Approximately 190 million Indonesians will head to the polls on 17 April for the 2019 presidential elections. They will choose a President and Vice-President, alongside 136 members of the Regions House, 575 members of the House of Representative, 2,207 provincial MPs and 17,610 local councillors.
The election will be fought broadly around three key issues: the role of faith in society; social inequity and the division of resources between different ethnic groups; and the health of the economy, with a particular focus on the depreciation of the rupiah. Concerns related to the Electoral Commission’s perceived ability to manage the logistics of the vote and the potential for election-related violence will also colour the debate.
Like most authorities presiding over democratic elections in recent years, the Indonesians are deeply concerned about the propagation and spread of fake news. False stories can exacerbate existing societal divisions and create new sources of conflict. Ultimately, they have the potential to distort the vote and influence the outcome of the election.
Fake News Fears
The 2017 Jakarta gubernatorial election underscored the risk that online misinformation can pose to the democratic process. Former governor Basuki “Ahok” Tjahaja Purnama was jailed for blasphemy after a doctored video of him appearing to insult the Quran went viral on social media. Turn Back Hoax, a crowd-sourced initiative to identify and debunk fake news, identified over 1,000 false reports circulating about the election on social media. Many of these exploited Ahok’s status as an ethnic Chinese Christian to sow division among the majority Muslim population.
It is these ethnic and religious divisions that fake news is at most risk of inflaming. Indonesia has a long history of inter-communal violence, most infamously in May 1998, when more than 1,000 people died during two weeks of rioting in Jakarta, Medan and Surakarta. It is not inconceivable that false reporting could be used to incite violence between groups that have lived relatively harmoniously in recent years.
Indeed, there are groups that have spread misinformation precisely to this end. In early 2018, police arrested numerous members of the MuslimCyberArmy (MCA) – a self-proclaimed cyber-jihadist network that aimed to inflame societal divisions and undermine the government. Members of a separate hoax syndicate – Saracen – were jailed last year after being convicted of “intentionally spreading information to incite hate” on social media. In that instance, they operated a ‘fake-news-on-demand’ service for paying customers.
Misinformation Spreads Fast
A fundamental problem is that fake news spreads “significantly farther, faster, deeper, and more broadly than the truth, in all categories of information, and in many cases by an order of magnitude”. These are the findings of a recent MIT study that sheds light on the phenomena of fake news. Indeed, according to the researchers, false reports are 70 percent more likely to be retweeted than true stories. It also takes a genuine report six times longer to reach 1,500 people than a fake story. Further, false information is retweeted up to 20 times faster than facts and retweeted more broadly by unique users.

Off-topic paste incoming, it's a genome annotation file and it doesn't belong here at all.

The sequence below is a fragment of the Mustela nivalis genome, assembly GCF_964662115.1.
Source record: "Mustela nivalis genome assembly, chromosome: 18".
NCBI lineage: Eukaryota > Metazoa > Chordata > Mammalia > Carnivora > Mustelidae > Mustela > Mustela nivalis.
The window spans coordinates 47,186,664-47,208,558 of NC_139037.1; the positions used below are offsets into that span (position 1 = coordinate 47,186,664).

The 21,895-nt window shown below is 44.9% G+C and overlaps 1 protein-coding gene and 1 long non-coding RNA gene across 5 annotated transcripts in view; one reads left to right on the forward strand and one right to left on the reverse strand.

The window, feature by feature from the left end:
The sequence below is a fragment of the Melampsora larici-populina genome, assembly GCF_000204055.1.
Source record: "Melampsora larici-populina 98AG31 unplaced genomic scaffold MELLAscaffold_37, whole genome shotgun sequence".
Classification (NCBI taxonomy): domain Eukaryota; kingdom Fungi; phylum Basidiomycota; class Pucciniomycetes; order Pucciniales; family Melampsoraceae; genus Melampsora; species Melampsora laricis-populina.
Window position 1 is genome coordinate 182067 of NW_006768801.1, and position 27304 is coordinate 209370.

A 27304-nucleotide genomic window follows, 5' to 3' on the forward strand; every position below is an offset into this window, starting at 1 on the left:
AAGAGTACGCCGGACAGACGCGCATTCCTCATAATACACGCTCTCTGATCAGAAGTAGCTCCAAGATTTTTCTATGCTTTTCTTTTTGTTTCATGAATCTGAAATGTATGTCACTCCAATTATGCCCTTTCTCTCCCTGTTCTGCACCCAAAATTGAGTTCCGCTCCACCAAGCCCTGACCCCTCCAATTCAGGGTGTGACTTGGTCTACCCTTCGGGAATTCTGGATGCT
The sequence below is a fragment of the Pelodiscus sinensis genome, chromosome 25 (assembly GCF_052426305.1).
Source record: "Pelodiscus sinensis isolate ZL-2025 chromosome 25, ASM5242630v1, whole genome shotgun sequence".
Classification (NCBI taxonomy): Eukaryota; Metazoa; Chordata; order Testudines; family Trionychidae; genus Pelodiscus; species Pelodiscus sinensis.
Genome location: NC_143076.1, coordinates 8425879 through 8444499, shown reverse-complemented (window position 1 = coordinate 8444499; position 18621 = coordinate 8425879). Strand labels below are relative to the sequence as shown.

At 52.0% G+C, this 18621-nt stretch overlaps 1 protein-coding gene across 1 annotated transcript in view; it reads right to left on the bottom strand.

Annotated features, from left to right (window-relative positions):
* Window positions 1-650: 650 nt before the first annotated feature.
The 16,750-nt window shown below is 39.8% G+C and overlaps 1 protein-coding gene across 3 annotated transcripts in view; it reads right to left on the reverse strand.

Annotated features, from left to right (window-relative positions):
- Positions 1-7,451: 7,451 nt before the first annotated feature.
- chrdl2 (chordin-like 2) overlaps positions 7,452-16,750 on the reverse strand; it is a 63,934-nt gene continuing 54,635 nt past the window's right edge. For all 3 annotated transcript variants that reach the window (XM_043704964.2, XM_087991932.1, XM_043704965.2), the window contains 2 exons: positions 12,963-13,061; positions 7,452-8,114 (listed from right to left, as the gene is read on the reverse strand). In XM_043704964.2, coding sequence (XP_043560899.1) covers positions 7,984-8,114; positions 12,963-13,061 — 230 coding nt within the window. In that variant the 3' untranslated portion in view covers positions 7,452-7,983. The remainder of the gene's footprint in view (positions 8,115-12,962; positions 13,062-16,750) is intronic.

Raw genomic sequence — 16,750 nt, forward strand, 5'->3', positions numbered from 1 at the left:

In common with other countries, Indonesia faces several factors that exacerbate the risk posed by fake news. Most notably, they have a significant and growing number of new internet users that are yet to develop the requisite digital literacy to identify fake news. While millions of Indonesians venture online for the first time, critics have accused the government of under-investing in education programmes that could help its citizens identify false information online.
In addition, Indonesia has a highly fragmented media landscape that enjoys relative press freedom. Many outlets are aligned with political parties and push a partisan view of political events. Given that distorted or deliberately misleading content is more likely to go viral, less scrupulous outlets are incentivised to produce click-bait material to maximise their visitor numbers and ad revenue. Once a hoax story gains traction on social media, it becomes very difficult to refute.
Tackling Fake News
It is for these reasons that Indonesia is increasingly cracking down on fake news during the run-up to April’s elections. Between October and November 2018, police arrested more than a dozen people for spreading false information on social media. Efforts to boost digital literacy are also being enhanced and a 70-strong team of analysts hired to identify and debunk false reports. Citizens can also report suspected fake content to the government’s Check Hoax service.
In the private sphere, 22 of Indonesia’s most reputable media outlets have partnered to create CekFacta – a collaborative fact-checking and verification initiative that aims to combat fake news. As an independent third-party, it is hoped that CekFacta can minimise any claims of partisan bias. However, the problem remains that misinformation is extremely difficult to dispel once it has gone viral. As a consequence, educating Indonesians to identify and reject false news before it spreads remains of paramount importance.
This article is Part One of our series on the Indonesian elections, which take place in April this year.